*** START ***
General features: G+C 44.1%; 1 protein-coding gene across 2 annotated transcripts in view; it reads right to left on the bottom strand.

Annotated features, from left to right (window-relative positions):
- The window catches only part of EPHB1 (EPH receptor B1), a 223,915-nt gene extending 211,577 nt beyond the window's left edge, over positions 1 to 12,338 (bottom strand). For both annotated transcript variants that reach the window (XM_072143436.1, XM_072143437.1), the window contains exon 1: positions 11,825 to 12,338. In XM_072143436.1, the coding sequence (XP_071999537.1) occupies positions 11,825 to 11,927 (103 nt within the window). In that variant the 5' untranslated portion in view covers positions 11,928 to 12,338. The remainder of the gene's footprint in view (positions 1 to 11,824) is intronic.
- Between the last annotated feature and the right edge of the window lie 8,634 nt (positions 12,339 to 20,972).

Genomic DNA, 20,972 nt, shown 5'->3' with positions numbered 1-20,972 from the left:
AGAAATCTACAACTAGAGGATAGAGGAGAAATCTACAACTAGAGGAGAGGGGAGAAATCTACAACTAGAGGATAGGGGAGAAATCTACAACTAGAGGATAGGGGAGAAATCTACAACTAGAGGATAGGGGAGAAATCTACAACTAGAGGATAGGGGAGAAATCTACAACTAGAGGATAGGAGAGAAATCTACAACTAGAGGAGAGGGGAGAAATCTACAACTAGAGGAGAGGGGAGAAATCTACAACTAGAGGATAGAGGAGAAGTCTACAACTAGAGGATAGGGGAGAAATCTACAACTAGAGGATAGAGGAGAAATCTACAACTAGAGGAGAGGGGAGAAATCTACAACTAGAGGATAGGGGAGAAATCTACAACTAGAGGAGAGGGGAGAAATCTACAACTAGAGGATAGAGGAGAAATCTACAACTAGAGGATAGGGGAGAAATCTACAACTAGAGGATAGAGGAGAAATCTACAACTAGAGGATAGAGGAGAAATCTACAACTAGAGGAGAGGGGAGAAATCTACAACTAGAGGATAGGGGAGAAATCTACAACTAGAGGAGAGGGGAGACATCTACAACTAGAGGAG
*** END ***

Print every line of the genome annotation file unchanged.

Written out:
General features: G+C 44.1%; 1 protein-coding gene across 2 annotated transcripts in view; it reads right to left on the bottom strand.

Annotated features, from left to right (window-relative positions):
- The window catches only part of EPHB1 (EPH receptor B1), a 223,915-nt gene extending 211,577 nt beyond the window's left edge, over positions 1 to 12,338 (bottom strand). For both annotated transcript variants that reach the window (XM_072143436.1, XM_072143437.1), the window contains exon 1: positions 11,825 to 12,338. In XM_072143436.1, the coding sequence (XP_071999537.1) occupies positions 11,825 to 11,927 (103 nt within the window). In that variant the 5' untranslated portion in view covers positions 11,928 to 12,338. The remainder of the gene's footprint in view (positions 1 to 11,824) is intronic.
- Between the last annotated feature and the right edge of the window lie 8,634 nt (positions 12,339 to 20,972).

Genomic DNA, 20,972 nt, shown 5'->3' with positions numbered 1-20,972 from the left:
AGAAATCTACAACTAGAGGATAGAGGAGAAATCTACAACTAGAGGAGAGGGGAGAAATCTACAACTAGAGGATAGGGGAGAAATCTACAACTAGAGGATAGGGGAGAAATCTACAACTAGAGGATAGGGGAGAAATCTACAACTAGAGGATAGGGGAGAAATCTACAACTAGAGGATAGGAGAGAAATCTACAACTAGAGGAGAGGGGAGAAATCTACAACTAGAGGAGAGGGGAGAAATCTACAACTAGAGGATAGAGGAGAAGTCTACAACTAGAGGATAGGGGAGAAATCTACAACTAGAGGATAGAGGAGAAATCTACAACTAGAGGAGAGGGGAGAAATCTACAACTAGAGGATAGGGGAGAAATCTACAACTAGAGGAGAGGGGAGAAATCTACAACTAGAGGATAGAGGAGAAATCTACAACTAGAGGATAGGGGAGAAATCTACAACTAGAGGATAGAGGAGAAATCTACAACTAGAGGATAGAGGAGAAATCTACAACTAGAGGAGAGGGGAGAAATCTACAACTAGAGGATAGGGGAGAAATCTACAACTAGAGGAGAGGGGAGACATCTACAACTAGAGGAG